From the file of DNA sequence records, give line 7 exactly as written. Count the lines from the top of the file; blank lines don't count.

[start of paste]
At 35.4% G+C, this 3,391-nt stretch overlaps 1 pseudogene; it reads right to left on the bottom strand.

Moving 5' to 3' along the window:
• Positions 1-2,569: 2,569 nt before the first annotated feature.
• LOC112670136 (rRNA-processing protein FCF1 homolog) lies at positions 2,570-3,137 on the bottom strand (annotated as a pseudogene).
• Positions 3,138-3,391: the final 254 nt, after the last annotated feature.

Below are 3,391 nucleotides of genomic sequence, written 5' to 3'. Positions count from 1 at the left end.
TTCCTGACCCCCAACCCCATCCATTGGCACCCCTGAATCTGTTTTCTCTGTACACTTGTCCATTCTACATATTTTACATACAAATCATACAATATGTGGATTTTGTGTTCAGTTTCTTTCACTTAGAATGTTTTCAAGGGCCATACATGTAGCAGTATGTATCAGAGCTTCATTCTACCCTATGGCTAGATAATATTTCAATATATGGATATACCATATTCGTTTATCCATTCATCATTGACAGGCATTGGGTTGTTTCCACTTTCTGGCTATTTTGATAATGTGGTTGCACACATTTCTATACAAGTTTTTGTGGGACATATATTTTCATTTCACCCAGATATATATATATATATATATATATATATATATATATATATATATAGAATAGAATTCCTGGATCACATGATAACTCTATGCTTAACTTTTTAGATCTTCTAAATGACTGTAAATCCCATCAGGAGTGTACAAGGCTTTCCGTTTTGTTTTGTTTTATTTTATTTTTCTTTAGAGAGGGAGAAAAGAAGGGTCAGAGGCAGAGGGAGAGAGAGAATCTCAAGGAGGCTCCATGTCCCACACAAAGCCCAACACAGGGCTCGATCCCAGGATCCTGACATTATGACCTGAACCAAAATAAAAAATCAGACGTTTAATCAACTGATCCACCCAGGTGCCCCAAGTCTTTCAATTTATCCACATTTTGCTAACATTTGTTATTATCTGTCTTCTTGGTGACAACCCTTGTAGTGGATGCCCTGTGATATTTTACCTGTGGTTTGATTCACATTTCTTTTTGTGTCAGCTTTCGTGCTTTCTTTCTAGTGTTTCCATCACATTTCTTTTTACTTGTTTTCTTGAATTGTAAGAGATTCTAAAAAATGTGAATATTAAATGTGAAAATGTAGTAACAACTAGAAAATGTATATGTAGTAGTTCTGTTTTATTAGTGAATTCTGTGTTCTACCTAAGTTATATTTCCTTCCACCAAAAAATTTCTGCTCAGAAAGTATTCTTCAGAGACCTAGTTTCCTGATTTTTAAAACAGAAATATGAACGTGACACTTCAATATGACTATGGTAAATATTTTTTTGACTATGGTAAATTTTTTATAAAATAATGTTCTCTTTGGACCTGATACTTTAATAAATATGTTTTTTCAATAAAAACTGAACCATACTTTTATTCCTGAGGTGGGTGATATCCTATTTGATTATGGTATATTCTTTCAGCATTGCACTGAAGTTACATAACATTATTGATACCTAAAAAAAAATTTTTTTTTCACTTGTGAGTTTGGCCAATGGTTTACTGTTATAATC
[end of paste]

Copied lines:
TTCCTGACCCCCAACCCCATCCATTGGCACCCCTGAATCTGTTTTCTCTGTACACTTGTCCATTCTACATATTTTACATACAAATCATACAATATGTGGATTTTGTGTTCAGTTTCTTTCACTTAGAATGTTTTCAAGGGCCATACATGTAGCAGTATGTATCAGAGCTTCATTCTACCCTATGGCTAGATAATATTTCAATATATGGATATACCATATTCGTTTATCCATTCATCATTGACAGGCATTGGGTTGTTTCCACTTTCTGGCTATTTTGATAATGTGGTTGCACACATTTCTATACAAGTTTTTGTGGGACATATATTTTCATTTCACCCAGATATATATATATATATATATATATATATATATATATATATATATAGAATAGAATTCCTGGATCACATGATAACTCTATGCTTAACTTTTTAGATCTTCTAAATGACTGTAAATCCCATCAGGAGTGTACAAGGCTTTCCGTTTTGTTTTGTTTTATTTTATTTTTCTTTAGAGAGGGAGAAAAGAAGGGTCAGAGGCAGAGGGAGAGAGAGAATCTCAAGGAGGCTCCATGTCCCACACAAAGCCCAACACAGGGCTCGATCCCAGGATCCTGACATTATGACCTGAACCAAAATAAAAAATCAGACGTTTAATCAACTGATCCACCCAGGTGCCCCAAGTCTTTCAATTTATCCACATTTTGCTAACATTTGTTATTATCTGTCTTCTTGGTGACAACCCTTGTAGTGGATGCCCTGTGATATTTTACCTGTGGTTTGATTCACATTTCTTTTTGTGTCAGCTTTCGTGCTTTCTTTCTAGTGTTTCCATCACATTTCTTTTTACTTGTTTTCTTGAATTGTAAGAGATTCTAAAAAATGTGAATATTAAATGTGAAAATGTAGTAACAACTAGAAAATGTATATGTAGTAGTTCTGTTTTATTAGTGAATTCTGTGTTCTACCTAAGTTATATTTCCTTCCACCAAAAAATTTCTGCTCAGAAAGTATTCTTCAGAGACCTAGTTTCCTGATTTTTAAAACAGAAATATGAACGTGACACTTCAATATGACTATGGTAAATATTTTTTTGACTATGGTAAATTTTTTATAAAATAATGTTCTCTTTGGACCTGATACTTTAATAAATATGTTTTTTCAATAAAAACTGAACCATACTTTTATTCCTGAGGTGGGTGATATCCTATTTGATTATGGTATATTCTTTCAGCATTGCACTGAAGTTACATAACATTATTGATACCTAAAAAAAAATTTTTTTTTCACTTGTGAGTTTGGCCAATGGTTTACTGTTATAATC